Tuesday, December 31, 2013

Another Year Over And a New One Just Begun

On the weekend before Christmas, Chris, Kelsey and the children came to our house to spend one night before we all headed west to Nanny's (my mom's) house, in Carlsbad. Because transporting the dollhouse to Carlsbad was not feasible, we decided to let Clara see her Christmas present early. I tried to get some pictures of her first reaction, but I didn't do a very good job. Most of the pictures came out blurry. Maybe I was shaking a bit with excitement! Anyway, here are a few.

Walking in the door . . . Clara's eyes go directly to the house (Robert's eyes, too!)

A little confused . . . is this for me?

First time to open the front door of her new house

Soon after the kids arrived and a very quick lunch, Dan and I took the kids to see Sesame Street Live, which was playing at the Expo Center. It gave Chris and Kelsey a rare chance for a kids-free movie date. I chose to leave my camera behind, thinking I'd get good enough shots with my iPhone, but, sadly, somehow the iPhone setting got set to "Fade" mode, and I didn't get even ONE good photo. But here are a few, anyway, to prove that Robert and Clara got to meet Elmo and Bert. The show was fun -- lots of music and dancing, with encouragement from the stage for the kids to join in. Lots of character interaction with the audience. We had second row seats, but Clara made her way into a front row seat, thanks to a family whose son wanted to sit on Mommy's lap.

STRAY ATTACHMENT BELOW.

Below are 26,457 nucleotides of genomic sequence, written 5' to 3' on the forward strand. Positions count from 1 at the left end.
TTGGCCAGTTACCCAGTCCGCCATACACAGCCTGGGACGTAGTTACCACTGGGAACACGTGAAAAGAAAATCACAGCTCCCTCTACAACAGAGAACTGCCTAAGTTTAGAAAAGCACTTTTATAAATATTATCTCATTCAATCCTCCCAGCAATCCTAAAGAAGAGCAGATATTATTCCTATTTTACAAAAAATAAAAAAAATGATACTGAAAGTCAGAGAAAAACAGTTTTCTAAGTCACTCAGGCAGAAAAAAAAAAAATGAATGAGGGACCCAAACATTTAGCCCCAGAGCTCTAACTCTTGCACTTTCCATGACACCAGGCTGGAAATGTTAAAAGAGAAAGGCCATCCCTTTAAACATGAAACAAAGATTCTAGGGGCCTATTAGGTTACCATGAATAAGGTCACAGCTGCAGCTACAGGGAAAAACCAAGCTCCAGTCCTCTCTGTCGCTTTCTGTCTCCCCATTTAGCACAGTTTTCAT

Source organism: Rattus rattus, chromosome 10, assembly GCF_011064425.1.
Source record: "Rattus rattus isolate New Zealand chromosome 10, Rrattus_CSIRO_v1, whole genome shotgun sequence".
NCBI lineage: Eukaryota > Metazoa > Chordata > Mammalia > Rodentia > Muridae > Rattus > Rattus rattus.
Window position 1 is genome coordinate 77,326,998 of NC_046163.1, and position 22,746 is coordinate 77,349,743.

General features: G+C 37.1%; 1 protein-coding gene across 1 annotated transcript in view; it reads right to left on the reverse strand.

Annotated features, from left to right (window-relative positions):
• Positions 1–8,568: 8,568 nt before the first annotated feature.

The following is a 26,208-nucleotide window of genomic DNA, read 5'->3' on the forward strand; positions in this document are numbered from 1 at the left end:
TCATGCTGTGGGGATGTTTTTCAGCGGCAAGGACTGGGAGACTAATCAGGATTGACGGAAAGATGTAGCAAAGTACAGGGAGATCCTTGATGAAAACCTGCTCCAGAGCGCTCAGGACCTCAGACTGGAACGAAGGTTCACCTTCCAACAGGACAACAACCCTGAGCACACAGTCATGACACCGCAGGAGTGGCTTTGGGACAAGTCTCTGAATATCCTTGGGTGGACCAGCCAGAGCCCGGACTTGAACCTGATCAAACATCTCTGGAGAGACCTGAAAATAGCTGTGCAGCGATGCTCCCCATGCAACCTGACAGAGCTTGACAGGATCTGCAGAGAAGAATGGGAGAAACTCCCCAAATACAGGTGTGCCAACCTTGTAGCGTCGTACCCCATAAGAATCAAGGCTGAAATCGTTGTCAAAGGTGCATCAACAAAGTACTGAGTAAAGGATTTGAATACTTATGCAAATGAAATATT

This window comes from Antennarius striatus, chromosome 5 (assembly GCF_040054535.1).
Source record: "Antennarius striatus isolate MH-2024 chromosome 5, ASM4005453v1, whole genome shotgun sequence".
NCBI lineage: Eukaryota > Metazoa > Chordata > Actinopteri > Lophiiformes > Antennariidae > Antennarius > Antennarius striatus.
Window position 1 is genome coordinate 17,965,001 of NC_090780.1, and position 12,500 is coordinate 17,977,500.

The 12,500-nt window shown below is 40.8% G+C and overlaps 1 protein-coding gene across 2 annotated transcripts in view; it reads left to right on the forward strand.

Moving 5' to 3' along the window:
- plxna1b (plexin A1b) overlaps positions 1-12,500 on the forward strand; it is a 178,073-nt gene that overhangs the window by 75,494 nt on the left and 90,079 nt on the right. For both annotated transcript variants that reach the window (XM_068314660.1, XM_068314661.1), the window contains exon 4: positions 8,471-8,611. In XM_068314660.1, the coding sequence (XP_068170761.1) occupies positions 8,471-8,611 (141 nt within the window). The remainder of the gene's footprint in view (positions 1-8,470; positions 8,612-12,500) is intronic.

Clara has "scary eyes" in this one, but it was the best I could do with those poor photos.

The next morning we all hit the road, in two very tightly packed vehicles. Besides the six of us, there were Christmas presents, luggage and food for most of our up-coming meals at Nanny's. It's about an 8-hour drive to Carlsbad from Temple. We made good time, and the kids were wonderful travelers.

On Monday Tim arrived. His new job at UNM gives him a long holiday break at Christmas time, for which he was very grateful. He hadn't seen the kids in over a year, so there were lots of changes.

Despite not being together in a while, it didn't take much time at all for the kids to warm up to Uncle Tim.